I was chatting with my husband and he mentioned that he recently read 50 percent of people in this country used food stamps at some point during the last year. My husband is the not-prone-to-exaggerating sort, but I had a hard time believing this horrifying statistic. "Why is this not on the front page of every newspaper?" I spluttered and vowed to look it up.
As of March 2013, the number of people on food stamps was actually 47 million, or about 14 percent of the population. Compared to the original 50 percent number, 14 percent sounded so reasonable that I was going to give my husband a hard time about his memory and drop the issue, until it hit me how truly startlingly this number is. Especially when you consider that to be eligible (at least in the state of Maryland where I live), the net income for a family of three cannot exceed $16,608. Even with that tiny amount of money, the maximum benefit is $408 a month.
The food stamps program was designed as a supplement to low income families and was not meant to be the sole source of food income. In reality, many people are depending on food stamps and charity programs to eat. One disabled woman I know has zero income-producing capacity. She is eligible for the full $408 a month, and that is the only amount of money she has for food. Fortunately, she is the only person in her household and does not have to share. When it comes to food stamps, it does not pay to be married.
As a nutritionist who pushes locally-grown and organically-produced food, I started to wonder if I was out of touch and whether my advice was practical for low-income families. Critics have claimed that organic food movement is elitist and producing safe/healthy food for the masses is too expensive, but is this true? I decided to determine if a person living completely on food stamps could make ends meet shopping only at Whole Foods and the local farmers market.
For the purposes of this experiment, I pretended I had only the maximum $408 a month food stamp benefit for myself. My healthy dietary goals were:
1. Buy organic when available at either the farmers market or the closest Whole Foods market.
2. Consume the recommended 4 to 5 servings fruits/vegetables per day.
3. Eat only whole grains.
4. Meet the recommended protein requirements for an adult female of at least 45 grams per day.
5. Include meat and eggs. While a vegan diet is arguably a healthy choice and it is easy to stay on a strict budget if you are willing to eat beans twice a day, I don't believe this lifestyle choice should be forced on anyone.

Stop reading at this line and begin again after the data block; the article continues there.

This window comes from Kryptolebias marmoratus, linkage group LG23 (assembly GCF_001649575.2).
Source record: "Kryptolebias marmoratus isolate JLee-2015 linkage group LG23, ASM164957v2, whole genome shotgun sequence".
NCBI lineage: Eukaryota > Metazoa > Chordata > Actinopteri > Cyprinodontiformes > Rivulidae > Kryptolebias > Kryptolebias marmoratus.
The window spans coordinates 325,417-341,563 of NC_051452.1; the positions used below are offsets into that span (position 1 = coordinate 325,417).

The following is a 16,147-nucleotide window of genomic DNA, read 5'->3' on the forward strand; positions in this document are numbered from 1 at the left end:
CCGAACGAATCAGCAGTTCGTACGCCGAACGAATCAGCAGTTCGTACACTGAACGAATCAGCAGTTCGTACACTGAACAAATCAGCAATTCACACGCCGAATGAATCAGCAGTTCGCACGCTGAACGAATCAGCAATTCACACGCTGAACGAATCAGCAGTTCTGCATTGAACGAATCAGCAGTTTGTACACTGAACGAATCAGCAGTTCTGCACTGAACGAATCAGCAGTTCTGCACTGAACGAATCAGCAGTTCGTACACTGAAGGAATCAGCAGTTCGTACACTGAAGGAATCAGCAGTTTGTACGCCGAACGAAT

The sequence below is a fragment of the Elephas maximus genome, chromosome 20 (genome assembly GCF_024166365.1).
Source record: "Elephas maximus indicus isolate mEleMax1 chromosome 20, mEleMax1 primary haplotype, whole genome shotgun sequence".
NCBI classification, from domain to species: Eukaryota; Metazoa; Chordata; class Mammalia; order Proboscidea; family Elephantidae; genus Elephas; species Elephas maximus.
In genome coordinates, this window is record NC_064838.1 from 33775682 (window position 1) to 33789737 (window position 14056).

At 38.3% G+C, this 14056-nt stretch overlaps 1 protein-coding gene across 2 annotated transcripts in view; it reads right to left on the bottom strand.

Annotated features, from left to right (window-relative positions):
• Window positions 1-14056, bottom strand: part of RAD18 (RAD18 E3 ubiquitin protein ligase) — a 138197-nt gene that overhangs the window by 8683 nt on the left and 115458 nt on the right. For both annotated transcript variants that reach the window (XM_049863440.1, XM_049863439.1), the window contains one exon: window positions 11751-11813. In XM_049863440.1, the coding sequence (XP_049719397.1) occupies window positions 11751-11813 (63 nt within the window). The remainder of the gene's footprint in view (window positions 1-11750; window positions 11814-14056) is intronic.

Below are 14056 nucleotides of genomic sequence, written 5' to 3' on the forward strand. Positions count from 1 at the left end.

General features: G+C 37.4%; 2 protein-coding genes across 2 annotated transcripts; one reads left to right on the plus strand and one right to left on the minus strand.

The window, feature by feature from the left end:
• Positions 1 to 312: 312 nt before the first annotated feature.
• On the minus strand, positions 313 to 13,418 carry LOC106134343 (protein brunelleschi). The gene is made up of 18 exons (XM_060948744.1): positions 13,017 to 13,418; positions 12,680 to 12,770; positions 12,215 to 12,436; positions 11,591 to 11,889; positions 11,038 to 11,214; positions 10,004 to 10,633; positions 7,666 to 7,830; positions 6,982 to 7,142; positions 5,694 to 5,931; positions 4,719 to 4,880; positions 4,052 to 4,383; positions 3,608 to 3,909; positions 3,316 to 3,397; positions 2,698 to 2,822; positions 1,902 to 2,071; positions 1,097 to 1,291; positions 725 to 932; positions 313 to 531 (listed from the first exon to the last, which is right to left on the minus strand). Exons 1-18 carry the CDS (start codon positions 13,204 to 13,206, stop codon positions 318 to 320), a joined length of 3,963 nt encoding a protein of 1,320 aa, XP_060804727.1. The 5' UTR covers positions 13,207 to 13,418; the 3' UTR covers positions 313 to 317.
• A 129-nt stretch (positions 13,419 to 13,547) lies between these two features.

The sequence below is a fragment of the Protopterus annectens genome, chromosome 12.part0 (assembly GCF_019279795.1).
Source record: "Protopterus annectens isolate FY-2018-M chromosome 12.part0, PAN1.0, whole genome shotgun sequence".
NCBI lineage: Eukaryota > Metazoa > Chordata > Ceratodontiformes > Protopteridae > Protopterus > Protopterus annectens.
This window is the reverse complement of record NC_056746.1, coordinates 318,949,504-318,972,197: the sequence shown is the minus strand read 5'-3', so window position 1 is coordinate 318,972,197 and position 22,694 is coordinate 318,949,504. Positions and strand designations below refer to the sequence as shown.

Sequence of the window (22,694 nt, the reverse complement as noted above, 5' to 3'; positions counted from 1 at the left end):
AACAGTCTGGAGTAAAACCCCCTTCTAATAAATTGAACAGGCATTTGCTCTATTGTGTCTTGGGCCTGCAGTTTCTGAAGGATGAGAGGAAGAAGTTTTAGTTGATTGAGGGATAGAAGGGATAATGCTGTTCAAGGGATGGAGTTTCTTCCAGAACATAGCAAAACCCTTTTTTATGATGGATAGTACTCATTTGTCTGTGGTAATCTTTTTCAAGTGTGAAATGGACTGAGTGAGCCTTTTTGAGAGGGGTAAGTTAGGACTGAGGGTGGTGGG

6. Avoid complicated cooking, as I would presumably be exhausted from working my crappy low-paying job or from looking for a crappy low-paying job if I was relying of food stamps. (Or I would be disabled.) Politicians have argued that in this day and age ANY job is a good job, but I disagree. Jobs that do not pay a living wage are crappy jobs.
Finally, I had to deduct bus fare. Taking the bus is going to be necessary, as Whole Foods and farmers markets are usually not located near low income housing areas. For this reason, I subtracted $6.40 (the cost of one trip to and from Whole Foods and one trip to and from the farmers market in my area) from my available $94.15 for the week ($408 x 12 months / 52 weeks) leaving me $87.75. I decided to make menus and price out two days worth of food for simplicity's sake. My budget for two days is $25.07.
I went to both my local famer's market and Whole Foods on Saturday, June 15 and took advantage of any sale items and availability of produce on that day only. Some of the items, such as a box of oatmeal, would require buying 8 packets but I cost it out for the amount I was using.
There is enough left over in the budget for coffee and tea (which I don't drink), condiments and an occasional treat. The cookies at the farmer's market were $1.50, for example and one could be squeezed in. Organic Whole Foods brand frozen yogurt was $.56 a serving and that would be possible, too. The protein requirement was easily achieved and also met the higher men's recommendation of 56 grams without even counting the multigrain bread.
While rigid planning and budgeting is not easy, healthy and organic eating is possible on a strict budget without adopting an unusual or crazy diet.
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